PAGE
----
Getting Started

Installing dependencies

KUnit has the same dependencies as the Linux kernel. As long as you can build the kernel, you can run KUnit.

Running tests with the KUnit Wrapper

Included with KUnit is a simple Python wrapper which runs tests under User Mode Linux, and formats the test results.

The wrapper can be run with:

./tools/testing/kunit/ run

For more information on this wrapper (also called kunit_tool) check out the kunit_tool How-To page.

Creating a .kunitconfig

If you want to run a specific set of tests (rather than those listed in the KUnit defconfig), you can provide Kconfig options in the .kunitconfig file. This file essentially contains the regular Kernel config, with the specific test targets as well. The .kunitconfig should also contain any other config options required by the tests.

A good starting point for a .kunitconfig is the KUnit defconfig:

cp arch/um/configs/kunit_defconfig .kunitconfig

You can then add any other Kconfig options you wish, e.g.:


kunit_tool will ensure that all config options set in .kunitconfig are set in the kernel .config before running the tests. It’ll warn you if you haven’t included the dependencies of the options you’re using.


Note that removing something from the .kunitconfig will not trigger a rebuild of the .config file: the configuration is only updated if the .kunitconfig is not a subset of .config. This means that you can use other tools (such as make menuconfig) to adjust other config options.

Running the tests (KUnit Wrapper)

To make sure that everything is set up correctly, simply invoke the Python wrapper from your kernel repo:

./tools/testing/kunit/ run


You may want to run make mrproper first.

If everything worked correctly, you should see the following:

Generating .config ...
Building KUnit Kernel ...
Starting KUnit Kernel ...

followed by a list of tests that are run. All of them should be passing.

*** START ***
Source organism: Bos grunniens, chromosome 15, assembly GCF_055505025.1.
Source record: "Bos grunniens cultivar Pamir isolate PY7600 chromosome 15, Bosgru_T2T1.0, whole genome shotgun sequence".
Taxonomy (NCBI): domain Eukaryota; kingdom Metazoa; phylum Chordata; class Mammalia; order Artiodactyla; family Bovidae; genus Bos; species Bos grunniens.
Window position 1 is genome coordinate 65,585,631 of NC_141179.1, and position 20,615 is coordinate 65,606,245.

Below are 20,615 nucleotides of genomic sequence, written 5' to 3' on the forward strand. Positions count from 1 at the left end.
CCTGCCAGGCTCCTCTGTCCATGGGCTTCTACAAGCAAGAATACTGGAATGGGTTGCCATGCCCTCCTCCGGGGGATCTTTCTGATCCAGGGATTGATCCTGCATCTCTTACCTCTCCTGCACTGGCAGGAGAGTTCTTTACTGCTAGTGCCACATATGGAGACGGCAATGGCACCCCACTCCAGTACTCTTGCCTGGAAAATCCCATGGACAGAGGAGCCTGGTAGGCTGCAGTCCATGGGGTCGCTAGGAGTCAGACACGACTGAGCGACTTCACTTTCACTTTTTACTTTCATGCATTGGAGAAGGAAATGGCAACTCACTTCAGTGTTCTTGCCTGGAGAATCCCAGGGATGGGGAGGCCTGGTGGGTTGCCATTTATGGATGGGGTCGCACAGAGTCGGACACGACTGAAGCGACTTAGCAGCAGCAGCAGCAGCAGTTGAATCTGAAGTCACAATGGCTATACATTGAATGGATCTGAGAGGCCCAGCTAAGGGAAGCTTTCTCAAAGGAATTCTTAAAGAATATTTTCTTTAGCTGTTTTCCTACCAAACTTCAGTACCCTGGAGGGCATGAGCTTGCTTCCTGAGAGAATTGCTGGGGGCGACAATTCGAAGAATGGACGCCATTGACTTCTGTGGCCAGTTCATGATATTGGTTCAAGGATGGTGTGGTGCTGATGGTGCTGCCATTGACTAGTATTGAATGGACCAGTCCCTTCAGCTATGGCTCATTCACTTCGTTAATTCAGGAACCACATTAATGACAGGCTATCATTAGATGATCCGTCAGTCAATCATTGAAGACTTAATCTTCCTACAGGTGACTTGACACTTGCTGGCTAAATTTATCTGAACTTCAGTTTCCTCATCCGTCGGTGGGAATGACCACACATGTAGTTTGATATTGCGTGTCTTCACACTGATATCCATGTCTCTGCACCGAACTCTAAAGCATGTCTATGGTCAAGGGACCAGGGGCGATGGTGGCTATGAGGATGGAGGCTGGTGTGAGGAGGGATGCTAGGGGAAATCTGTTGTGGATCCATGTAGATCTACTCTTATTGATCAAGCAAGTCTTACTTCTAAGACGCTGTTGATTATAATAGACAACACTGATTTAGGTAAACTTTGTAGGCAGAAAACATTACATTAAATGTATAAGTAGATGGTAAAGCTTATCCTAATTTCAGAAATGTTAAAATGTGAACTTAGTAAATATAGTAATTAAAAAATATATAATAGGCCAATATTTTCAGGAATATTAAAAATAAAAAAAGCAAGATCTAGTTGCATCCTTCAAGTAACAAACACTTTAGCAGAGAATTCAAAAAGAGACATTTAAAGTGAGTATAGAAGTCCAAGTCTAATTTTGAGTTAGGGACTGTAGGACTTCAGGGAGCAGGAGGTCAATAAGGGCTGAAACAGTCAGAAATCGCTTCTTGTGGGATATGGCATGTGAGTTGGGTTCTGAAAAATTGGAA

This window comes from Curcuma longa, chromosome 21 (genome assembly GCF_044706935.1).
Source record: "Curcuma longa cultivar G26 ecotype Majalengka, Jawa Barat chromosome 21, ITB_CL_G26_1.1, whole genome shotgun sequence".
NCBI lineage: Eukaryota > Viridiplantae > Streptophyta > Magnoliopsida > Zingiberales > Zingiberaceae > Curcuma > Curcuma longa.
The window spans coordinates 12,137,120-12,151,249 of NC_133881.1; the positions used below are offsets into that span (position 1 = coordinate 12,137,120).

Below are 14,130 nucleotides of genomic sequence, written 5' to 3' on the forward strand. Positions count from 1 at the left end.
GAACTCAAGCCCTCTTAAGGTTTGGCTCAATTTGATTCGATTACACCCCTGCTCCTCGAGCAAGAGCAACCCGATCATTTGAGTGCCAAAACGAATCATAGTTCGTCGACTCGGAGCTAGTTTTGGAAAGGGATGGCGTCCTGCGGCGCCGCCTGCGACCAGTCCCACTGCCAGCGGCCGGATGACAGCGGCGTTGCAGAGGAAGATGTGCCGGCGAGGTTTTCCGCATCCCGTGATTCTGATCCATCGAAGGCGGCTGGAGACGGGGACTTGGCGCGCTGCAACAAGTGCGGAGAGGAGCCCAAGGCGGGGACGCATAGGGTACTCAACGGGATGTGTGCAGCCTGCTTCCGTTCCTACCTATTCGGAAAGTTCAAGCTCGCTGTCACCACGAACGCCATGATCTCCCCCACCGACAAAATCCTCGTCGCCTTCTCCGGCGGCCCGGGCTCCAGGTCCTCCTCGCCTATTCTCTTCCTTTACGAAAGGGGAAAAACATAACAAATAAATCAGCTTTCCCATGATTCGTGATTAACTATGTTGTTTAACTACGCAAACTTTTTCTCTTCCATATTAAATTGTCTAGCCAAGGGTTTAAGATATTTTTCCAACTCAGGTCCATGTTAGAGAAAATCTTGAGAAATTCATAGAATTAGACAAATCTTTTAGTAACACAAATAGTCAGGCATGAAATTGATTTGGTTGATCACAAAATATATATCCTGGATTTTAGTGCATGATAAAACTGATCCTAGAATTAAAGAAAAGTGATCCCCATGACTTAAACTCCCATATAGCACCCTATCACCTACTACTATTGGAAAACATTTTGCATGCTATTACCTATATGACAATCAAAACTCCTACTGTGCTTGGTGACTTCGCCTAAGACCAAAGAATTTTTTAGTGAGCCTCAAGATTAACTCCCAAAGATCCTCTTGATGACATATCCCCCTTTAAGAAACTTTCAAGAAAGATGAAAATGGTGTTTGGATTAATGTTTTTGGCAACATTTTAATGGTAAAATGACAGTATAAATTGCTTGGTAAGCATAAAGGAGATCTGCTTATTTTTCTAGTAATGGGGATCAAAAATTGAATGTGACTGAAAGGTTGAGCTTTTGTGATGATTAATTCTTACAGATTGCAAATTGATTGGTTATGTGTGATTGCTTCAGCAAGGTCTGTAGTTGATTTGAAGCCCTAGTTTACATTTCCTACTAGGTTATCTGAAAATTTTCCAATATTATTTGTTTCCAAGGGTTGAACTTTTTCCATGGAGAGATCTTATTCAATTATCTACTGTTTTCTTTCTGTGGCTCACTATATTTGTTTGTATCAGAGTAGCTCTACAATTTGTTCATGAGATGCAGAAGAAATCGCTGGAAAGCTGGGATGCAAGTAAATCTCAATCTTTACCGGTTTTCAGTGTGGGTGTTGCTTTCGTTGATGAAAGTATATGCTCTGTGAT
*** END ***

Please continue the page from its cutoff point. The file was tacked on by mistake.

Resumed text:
Because it is building a lot of sources for the first time, the Building KUnit kernel step may take a while.

Running tests without the KUnit Wrapper

If you’d rather not use the KUnit Wrapper (if, for example, you need to integrate with other systems, or use an architecture other than UML), KUnit can be included in any kernel, and the results read out and parsed manually.


KUnit is not designed for use in a production system, and it’s possible that tests may reduce the stability or security of the system.

Configuring the kernel

In order to enable KUnit itself, you simply need to enable the CONFIG_KUNIT Kconfig option (it’s under Kernel Hacking/Kernel Testing and Coverage in menuconfig). From there, you can enable any KUnit tests you want: they usually have config options ending in _KUNIT_TEST.

KUnit and KUnit tests can be compiled as modules: in this case the tests in a module will be run when the module is loaded.

Running the tests (w/o KUnit Wrapper)

Build and run your kernel as usual. Test output will be written to the kernel log in TAP format.


It’s possible that there will be other lines and/or data interspersed in the TAP output.

Writing your first test

In your kernel repo let’s add some code that we can test. Create a file drivers/misc/example.h with the contents:

int misc_example_add(int left, int right);

create a file drivers/misc/example.c:

#include <linux/errno.h>

#include "example.h"

int misc_example_add(int left, int right)
        return left + right;

Now add the following lines to drivers/misc/Kconfig:

        bool "My example"

and the following lines to drivers/misc/Makefile:

obj-$(CONFIG_MISC_EXAMPLE) += example.o

Now we are ready to write the test. The test will be in drivers/misc/example-test.c:

#include <kunit/test.h>
#include "example.h"

/* Define the test cases. */

static void misc_example_add_test_basic(struct kunit *test)
        KUNIT_EXPECT_EQ(test, 1, misc_example_add(1, 0));
        KUNIT_EXPECT_EQ(test, 2, misc_example_add(1, 1));
        KUNIT_EXPECT_EQ(test, 0, misc_example_add(-1, 1));
        KUNIT_EXPECT_EQ(test, INT_MAX, misc_example_add(0, INT_MAX));
        KUNIT_EXPECT_EQ(test, -1, misc_example_add(INT_MAX, INT_MIN));

static void misc_example_test_failure(struct kunit *test)
        KUNIT_FAIL(test, "This test never passes.");

static struct kunit_case misc_example_test_cases[] = {

static struct kunit_suite misc_example_test_suite = {
        .name = "misc-example",
        .test_cases = misc_example_test_cases,

Now add the following to drivers/misc/Kconfig:

        tristate "Test for my example" if !KUNIT_ALL_TESTS
        depends on MISC_EXAMPLE && KUNIT=y
        default KUNIT_ALL_TESTS

and the following to drivers/misc/Makefile:

obj-$(CONFIG_MISC_EXAMPLE_TEST) += example-test.o

Now add it to your .kunitconfig:


Now you can run the test:

./tools/testing/kunit/ run

You should see the following failure:

[16:08:57] [PASSED] misc-example:misc_example_add_test_basic
[16:08:57] [FAILED] misc-example:misc_example_test_failure
[16:08:57] EXPECTATION FAILED at drivers/misc/example-test.c:17
[16:08:57]      This test never passes.

Congrats! You just wrote your first KUnit test!

Next Steps